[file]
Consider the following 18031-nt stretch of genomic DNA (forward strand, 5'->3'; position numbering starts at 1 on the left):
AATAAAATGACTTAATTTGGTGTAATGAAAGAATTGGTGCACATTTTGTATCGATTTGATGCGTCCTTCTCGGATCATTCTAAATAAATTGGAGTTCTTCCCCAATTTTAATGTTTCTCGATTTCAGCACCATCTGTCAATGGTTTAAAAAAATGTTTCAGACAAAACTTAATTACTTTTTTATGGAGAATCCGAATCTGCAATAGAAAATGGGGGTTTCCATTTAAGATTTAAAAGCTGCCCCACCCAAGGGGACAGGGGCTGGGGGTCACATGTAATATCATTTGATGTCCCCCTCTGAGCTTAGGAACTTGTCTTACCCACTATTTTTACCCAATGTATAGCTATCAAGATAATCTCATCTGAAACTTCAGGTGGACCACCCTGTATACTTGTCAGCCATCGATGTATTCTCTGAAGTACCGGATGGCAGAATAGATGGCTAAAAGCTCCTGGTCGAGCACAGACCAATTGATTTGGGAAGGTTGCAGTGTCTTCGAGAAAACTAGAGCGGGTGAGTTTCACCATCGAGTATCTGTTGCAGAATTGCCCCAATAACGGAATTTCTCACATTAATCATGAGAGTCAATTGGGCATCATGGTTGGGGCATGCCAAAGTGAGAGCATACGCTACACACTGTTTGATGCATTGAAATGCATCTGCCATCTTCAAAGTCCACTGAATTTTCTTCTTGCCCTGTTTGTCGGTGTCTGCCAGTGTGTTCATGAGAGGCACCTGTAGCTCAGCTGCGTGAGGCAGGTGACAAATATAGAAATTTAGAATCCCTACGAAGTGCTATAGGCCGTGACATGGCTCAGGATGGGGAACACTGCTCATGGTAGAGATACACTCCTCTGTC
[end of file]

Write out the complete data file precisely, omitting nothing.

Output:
Consider the following 18031-nt stretch of genomic DNA (forward strand, 5'->3'; position numbering starts at 1 on the left):
AATAAAATGACTTAATTTGGTGTAATGAAAGAATTGGTGCACATTTTGTATCGATTTGATGCGTCCTTCTCGGATCATTCTAAATAAATTGGAGTTCTTCCCCAATTTTAATGTTTCTCGATTTCAGCACCATCTGTCAATGGTTTAAAAAAATGTTTCAGACAAAACTTAATTACTTTTTTATGGAGAATCCGAATCTGCAATAGAAAATGGGGGTTTCCATTTAAGATTTAAAAGCTGCCCCACCCAAGGGGACAGGGGCTGGGGGTCACATGTAATATCATTTGATGTCCCCCTCTGAGCTTAGGAACTTGTCTTACCCACTATTTTTACCCAATGTATAGCTATCAAGATAATCTCATCTGAAACTTCAGGTGGACCACCCTGTATACTTGTCAGCCATCGATGTATTCTCTGAAGTACCGGATGGCAGAATAGATGGCTAAAAGCTCCTGGTCGAGCACAGACCAATTGATTTGGGAAGGTTGCAGTGTCTTCGAGAAAACTAGAGCGGGTGAGTTTCACCATCGAGTATCTGTTGCAGAATTGCCCCAATAACGGAATTTCTCACATTAATCATGAGAGTCAATTGGGCATCATGGTTGGGGCATGCCAAAGTGAGAGCATACGCTACACACTGTTTGATGCATTGAAATGCATCTGCCATCTTCAAAGTCCACTGAATTTTCTTCTTGCCCTGTTTGTCGGTGTCTGCCAGTGTGTTCATGAGAGGCACCTGTAGCTCAGCTGCGTGAGGCAGGTGACAAATATAGAAATTTAGAATCCCTACGAAGTGCTATAGGCCGTGACATGGCTCAGGATGGGGAACACTGCTCATGGTAGAGATACACTCCTCTGTC